Book Review: Introduction To World Peace Through World Law

Introduction To World Peace Through World Law, by Grenville Clark and Louis Sohn

Reading books of this kind with their appeals to global peace and harmony always carry with them a strong degree of unreality [1].  This book does so even more than most, at least from the cynical eyes of recent history.  Considering that some nations of the world are unwilling to pass treaties against things like landmines or reducing carbon emissions (not that I blame some nations for this) or obeying the laws of the seas, it is absolutely ridiculous to expect these nations, some of them very large and powerful, to pass a corpus of international law that would require their disarmament and their acceptance of a one world government.  Reading this book, in fact, one gets the feeling that anyone who advocated the principles established in this book for a global order should be tried and punished for treason with the utmost severity, at least if they propose to hand over the security of our nation to a corrupt globalist elite.  At least this reader does, which gives the book an edge that its writers do not fully understand, or at least that they do not recognize.

This immensely short book, standing at only about 100 pounds with a lot of supplementary filler, is a smaller introduction to a much larger book that did not sell particularly well upon its first release.  The hope was that in making the book shorter that it would make the ideas promoted by the authors more accessible to a larger audience.  About two thirds of the book consists of a somewhat detailed and wonkish pair of proposals to upgrade or replace the existing United Nations into a functioning international government and addressing the concerns of large nations in the domination of the current UN by small nations and to simultaneously promote a plan of global disarmament and redistribute wealth to poorer nations.  The other third of the book gives some comments about how world law can be achieved, including the discussion in the United States where a large majority of the nation shows great skepticism about globalism but where only a few want to withdraw from the UN altogether, as well as various information about existing and functional international organizations and UN Agencies, as well as some information for more books related to globalism for those who want to waste the money accordingly.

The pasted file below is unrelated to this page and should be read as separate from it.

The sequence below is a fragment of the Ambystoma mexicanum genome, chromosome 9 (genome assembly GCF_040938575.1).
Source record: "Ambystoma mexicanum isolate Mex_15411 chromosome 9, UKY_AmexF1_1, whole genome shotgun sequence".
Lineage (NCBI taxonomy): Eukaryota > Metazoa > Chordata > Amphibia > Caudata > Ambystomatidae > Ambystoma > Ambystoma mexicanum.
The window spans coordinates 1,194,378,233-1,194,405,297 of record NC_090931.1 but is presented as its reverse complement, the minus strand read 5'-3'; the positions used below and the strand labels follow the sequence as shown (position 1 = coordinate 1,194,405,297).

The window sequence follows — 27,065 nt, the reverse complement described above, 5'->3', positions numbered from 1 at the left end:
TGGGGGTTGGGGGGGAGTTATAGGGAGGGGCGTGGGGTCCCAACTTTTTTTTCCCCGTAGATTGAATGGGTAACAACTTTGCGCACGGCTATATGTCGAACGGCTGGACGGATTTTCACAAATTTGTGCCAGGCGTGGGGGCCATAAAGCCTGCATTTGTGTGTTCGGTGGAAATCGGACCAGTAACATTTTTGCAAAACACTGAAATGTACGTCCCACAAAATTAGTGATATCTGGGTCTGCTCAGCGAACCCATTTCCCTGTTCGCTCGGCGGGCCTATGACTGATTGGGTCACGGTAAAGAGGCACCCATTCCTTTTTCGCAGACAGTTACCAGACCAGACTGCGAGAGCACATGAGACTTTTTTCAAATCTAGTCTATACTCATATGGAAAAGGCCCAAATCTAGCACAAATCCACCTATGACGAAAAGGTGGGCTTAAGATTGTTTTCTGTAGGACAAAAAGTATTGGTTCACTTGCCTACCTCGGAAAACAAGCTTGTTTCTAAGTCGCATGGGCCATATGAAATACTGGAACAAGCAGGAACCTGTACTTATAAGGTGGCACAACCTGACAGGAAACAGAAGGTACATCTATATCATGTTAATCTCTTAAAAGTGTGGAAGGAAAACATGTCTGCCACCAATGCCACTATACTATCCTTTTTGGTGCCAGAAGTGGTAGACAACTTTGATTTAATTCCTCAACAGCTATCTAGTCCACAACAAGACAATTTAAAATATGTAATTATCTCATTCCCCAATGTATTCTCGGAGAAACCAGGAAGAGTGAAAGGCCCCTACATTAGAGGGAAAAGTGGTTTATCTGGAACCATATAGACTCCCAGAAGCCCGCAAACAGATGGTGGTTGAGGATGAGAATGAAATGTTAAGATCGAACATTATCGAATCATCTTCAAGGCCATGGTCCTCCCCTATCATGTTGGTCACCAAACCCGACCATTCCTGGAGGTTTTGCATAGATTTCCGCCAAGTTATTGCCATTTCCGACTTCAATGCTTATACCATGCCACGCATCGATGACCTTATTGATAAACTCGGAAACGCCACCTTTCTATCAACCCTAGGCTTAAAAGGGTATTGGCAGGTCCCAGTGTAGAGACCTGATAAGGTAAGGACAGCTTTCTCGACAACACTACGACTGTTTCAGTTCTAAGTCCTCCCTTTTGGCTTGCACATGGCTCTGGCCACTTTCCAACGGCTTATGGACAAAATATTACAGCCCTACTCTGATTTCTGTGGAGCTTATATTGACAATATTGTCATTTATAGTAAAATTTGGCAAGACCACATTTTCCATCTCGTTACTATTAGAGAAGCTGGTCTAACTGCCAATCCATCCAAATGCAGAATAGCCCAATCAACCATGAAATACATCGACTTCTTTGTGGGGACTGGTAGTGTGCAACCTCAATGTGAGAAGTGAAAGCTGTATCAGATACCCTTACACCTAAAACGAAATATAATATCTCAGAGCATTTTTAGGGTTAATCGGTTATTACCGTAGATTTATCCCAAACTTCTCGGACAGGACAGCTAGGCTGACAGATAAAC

Only beings with godly virtue can be trusted with the sort of power that would be required to establish and enforce this kind of world order.  In reading the literature of globalists like these authors, it is important not to respond to a false dilemma and praise the anarchical nature of the present evil world.  There is a great deal of violence in this world, but we cannot trust the people of any international body with the sole power on this planet, as much as they might fancy themselves to be examples of cosmopolitan ethics and high moral probity.  And it is the fact that we cannot trust the people that would seek to be in charge over organizations like the one proposed in this book, whether a new super United Nations or an upgraded form of the existing one that makes this such a colossal failure of a plan.  Aside from that, this plan fails on other merits, namely the fact that it is unjust to reward failure by seeking to tax wealthier nations to support failing nations that cannot create the rule of law and ethical elites internally that allow for better wealth for the wider body of non-elite citizens.  This book is a testament to the way that even the supposed good intentions of corrupt globalist elites are bad ideas, and not merely horrific in their attempted execution given the widespread horror such plans are viewed with in the United States, and rightly so.

[1] See, for example:

About nathanalbright

I'm a person with diverse interests who loves to read. If you want to know something about me, just ask.
This entry was posted in Book Reviews, History, International Relations and tagged , , , . Bookmark the permalink.

5 Responses to Book Review: Introduction To World Peace Through World Law

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